This simple framework can be used by policymakers of low and middle income countries (LMICs) to assess whether the country should impose tougher stringent measures to reduce the spread of covid-19 or may consider relaxing them
Scroll down for the interactive tool
1 Health and Nutrition Portfolio, Oxford Policy Management, Oxford, United Kingdom.
2 Nuffield Department of Medicine, University of Oxford, Oxford, United Kingdom.
Policymakers in low- and middle-income countries (LMICs) are grappling with the dilemma of whether to impose or release stringent measures to control the spread of covid-19. In high income countries, the reproductive number (R0) of the virus is used to guide these decisions. However, most LMICs do not have the robust healthcare systems and widespread testing capacity necessary to generate the reliable, representative data required to accurately determine R0. Many LMICs also have other complex factors that are often unique to each country, which may have important implications for these decisions. Here, we summarise ten key factors that could play an important role in these decisions, with the first five in support of restrictions and the remaining five opposing them.
Factors affecting decisions on covid-19 stringent measures
Health system capacity: In LMICs that have a limited health system capacity, an unmitigated covid-19 epidemic could overwhelm the system. In such a scenario, tougher measures aimed at ‘flattening the epidemic curve’ and delaying the epidemic peak to ensure that healthcare worers have adequate personal protective equipment (PPE) and training are a fundamental strategy for saving lives.
Vaccination: There are more than 200 vaccine candidates under development, as an effective and safe vaccine against SARS-CoV-2 is currently the most desirable solution to control the pandemic. Imposing restrictions could save lives by reducing the number of people who become infected prior to a vaccine becoming available.
New and existing drugs: Numerous clinical trials are ongoing to identify lifesaving treatments for covid-19. Some treatments have already proven to be effective in reducing the severity and/or duration of covid-19 (e.g. dexamethasone).
New knowledge: Scientists and clinicians are continuously gaining new insights into the risk factors, clinical manifestations and potential treatments for some of the complications associated with covid-19.
Virulence: A common property of zoonotic diseases, such as covid-19, is that the virulence of the pathogen gradually decreases as it is transmitted among humans. This has yet to be proved to be the case for SARS-CoV-2, but there is possibility that SARS-CoV-2 will also mutate into a milder form globally and stricter measure may buy some time for that to happen.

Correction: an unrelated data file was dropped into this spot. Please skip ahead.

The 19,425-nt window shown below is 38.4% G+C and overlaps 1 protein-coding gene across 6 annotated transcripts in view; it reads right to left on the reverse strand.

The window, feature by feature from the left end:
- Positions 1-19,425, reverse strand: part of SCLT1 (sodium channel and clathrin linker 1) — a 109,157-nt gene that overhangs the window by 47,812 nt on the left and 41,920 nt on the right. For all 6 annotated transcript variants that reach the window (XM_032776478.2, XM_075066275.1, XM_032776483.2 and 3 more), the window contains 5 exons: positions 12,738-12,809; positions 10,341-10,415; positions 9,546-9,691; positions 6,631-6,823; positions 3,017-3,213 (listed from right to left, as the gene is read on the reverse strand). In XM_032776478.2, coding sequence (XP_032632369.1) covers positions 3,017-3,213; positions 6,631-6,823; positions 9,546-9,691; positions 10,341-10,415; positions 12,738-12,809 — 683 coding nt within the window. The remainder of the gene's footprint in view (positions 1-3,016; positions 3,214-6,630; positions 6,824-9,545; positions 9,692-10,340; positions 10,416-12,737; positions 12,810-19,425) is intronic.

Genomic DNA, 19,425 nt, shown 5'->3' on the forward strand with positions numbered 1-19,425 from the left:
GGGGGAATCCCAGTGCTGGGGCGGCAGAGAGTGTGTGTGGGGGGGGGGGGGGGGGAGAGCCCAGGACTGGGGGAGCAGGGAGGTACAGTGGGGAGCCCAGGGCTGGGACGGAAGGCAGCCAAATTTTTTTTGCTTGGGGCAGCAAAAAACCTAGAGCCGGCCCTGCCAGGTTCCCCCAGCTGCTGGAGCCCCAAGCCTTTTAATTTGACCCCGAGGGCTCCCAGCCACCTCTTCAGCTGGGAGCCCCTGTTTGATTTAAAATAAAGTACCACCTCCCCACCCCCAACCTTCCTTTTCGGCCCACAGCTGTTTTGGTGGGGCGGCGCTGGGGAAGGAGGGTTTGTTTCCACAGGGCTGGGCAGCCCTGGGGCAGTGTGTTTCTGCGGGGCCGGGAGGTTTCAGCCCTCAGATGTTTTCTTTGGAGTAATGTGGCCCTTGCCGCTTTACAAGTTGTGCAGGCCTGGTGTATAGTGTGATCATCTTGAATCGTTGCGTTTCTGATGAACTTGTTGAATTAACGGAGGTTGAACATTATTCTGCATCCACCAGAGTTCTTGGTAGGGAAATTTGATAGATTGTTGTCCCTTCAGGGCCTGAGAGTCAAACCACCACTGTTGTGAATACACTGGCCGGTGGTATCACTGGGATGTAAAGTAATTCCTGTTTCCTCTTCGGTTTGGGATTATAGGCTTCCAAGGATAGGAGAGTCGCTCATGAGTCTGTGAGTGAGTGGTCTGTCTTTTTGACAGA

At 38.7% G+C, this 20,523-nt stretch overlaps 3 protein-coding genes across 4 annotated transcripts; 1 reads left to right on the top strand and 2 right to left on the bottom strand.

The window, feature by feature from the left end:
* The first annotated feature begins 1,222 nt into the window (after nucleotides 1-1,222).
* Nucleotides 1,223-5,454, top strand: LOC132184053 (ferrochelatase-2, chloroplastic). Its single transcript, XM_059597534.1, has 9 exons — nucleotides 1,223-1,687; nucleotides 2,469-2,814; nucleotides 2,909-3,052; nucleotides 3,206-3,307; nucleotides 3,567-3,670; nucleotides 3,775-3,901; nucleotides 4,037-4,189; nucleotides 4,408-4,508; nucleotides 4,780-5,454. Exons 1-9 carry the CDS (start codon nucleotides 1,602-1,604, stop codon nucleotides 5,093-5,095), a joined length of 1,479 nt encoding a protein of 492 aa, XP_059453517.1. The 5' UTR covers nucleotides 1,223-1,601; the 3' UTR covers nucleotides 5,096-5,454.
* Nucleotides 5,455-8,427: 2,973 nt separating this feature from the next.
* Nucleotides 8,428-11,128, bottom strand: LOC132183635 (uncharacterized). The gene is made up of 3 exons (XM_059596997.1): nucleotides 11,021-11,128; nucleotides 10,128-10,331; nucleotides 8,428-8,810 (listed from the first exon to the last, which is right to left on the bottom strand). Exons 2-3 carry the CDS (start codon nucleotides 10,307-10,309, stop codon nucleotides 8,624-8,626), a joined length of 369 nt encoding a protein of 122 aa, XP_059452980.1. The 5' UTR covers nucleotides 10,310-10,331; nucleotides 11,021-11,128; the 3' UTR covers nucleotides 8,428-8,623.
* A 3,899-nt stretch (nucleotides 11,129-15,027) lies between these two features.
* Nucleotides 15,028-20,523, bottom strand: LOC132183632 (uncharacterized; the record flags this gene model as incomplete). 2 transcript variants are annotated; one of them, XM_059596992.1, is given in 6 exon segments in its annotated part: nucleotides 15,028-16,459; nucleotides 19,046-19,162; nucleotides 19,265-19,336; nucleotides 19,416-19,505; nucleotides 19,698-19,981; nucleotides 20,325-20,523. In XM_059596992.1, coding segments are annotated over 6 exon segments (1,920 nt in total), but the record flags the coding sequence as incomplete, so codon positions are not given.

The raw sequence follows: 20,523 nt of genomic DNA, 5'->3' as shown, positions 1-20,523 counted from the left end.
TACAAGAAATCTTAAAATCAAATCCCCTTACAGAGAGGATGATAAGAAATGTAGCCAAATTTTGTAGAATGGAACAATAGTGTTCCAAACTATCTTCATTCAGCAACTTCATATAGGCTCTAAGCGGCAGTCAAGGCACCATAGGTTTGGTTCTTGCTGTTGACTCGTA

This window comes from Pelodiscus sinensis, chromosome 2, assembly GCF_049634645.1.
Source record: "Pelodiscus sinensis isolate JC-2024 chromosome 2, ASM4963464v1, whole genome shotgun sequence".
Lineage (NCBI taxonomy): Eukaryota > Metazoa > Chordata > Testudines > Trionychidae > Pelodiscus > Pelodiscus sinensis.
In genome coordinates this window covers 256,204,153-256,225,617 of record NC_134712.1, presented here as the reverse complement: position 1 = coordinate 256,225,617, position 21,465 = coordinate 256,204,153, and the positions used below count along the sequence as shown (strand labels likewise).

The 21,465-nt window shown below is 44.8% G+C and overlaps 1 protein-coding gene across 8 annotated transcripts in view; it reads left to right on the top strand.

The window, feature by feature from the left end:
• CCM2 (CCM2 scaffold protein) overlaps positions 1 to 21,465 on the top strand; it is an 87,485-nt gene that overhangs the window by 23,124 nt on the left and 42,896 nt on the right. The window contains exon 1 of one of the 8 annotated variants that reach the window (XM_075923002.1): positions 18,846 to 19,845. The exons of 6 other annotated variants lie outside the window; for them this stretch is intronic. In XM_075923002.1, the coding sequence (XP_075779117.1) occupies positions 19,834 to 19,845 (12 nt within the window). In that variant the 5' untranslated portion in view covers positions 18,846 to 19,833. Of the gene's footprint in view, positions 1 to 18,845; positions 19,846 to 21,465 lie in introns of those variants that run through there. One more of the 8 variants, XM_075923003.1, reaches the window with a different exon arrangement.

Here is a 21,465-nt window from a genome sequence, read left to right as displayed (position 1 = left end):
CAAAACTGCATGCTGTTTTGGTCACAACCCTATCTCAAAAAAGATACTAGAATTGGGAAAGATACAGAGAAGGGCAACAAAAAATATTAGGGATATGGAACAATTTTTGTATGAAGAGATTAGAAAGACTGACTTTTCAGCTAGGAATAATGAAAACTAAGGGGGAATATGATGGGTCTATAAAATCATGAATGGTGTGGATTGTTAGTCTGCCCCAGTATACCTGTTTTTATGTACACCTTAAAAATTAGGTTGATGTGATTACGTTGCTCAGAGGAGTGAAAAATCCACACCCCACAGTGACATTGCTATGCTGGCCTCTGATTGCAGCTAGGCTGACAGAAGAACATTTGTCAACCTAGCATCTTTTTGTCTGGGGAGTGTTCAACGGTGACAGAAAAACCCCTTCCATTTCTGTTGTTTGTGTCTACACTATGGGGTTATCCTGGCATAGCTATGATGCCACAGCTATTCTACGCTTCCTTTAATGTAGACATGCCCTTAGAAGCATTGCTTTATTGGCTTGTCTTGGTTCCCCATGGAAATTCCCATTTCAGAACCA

Socioeconomic disruption: The restrictive measures imposed to control the spread of covid-19 have serious negative impacts on every aspect of people’s lives and livelihoods, including the economy, food security, social care, education, law and order and more. These impacts can be even more pronounced in LMICs, and this is probably the strongest argument in favour of releasing stringent measures.
Impact on other illnesses: Stringent measures to contain covid-19 are also having direct negative impacts on other diseases; again, LMICs are especially hard hit. There have been reports of people not receiving either routine or emergency healthcare, children not being vaccinated and family planning services not being offered, all of which make it harder for LMICs to continue imposing strict measures to limit transmission of the virus.
Age structure: The morbidity and mortality of covid-19 is highly correlated with age, with elderly people disproportionality affected by the disease. Since the proportion of elderly people is lower in LMICs than in HICs, it may be easier to shield those that are most vulnerable and open the economy.
Compliance: Unlike some of the worst affected Western countries, most LMICs introduced strict control measures before widespread community transmission of covid-19 had begun, making it even more difficult to continue restrictions for an indefinite period.
Sero-prevalence: SARS-CoV-2 exhibits highly efficient human to human transmission; therefore, some have assumed that a large proportion of the population has already been or soon will be infected and subsequently become immune, for at least some time.
The decision support tool
Together, these factors make it extremely difficult for policymakers in LMICs to undertake objective evaluations and then make informed decisions whether to impose or release stringent control measures. Therefore, we have designed a decision support tool that can provide a framework for supporting evidence-based, context-specific decision-making on this matter.
Here we have included an interactive version of the tool that generates score and indicating the suggested measures. With this tool scores can be generated from 0 to 20. Lower score suggests tougher measures and higher score indicate that the restrictions could be lifted.
The tool can be further customised and contextualised by adding additional factors and using different weightings. We understand that the decisions we have alluded to are a function of a complex set of issues, and it is not possible to explore the full complexity of this topic in this brief overview. However, we hope that this simple tool could at least help policymakers to consider all factors relevant to their specific context and then make an informed decision, particularly during a possible second wave of the pandemic.
Authors are grateful to Olivier Celhay for developing the interactive decision making web-tool and to Adam Bodley for peer reviewing and copyediting this article.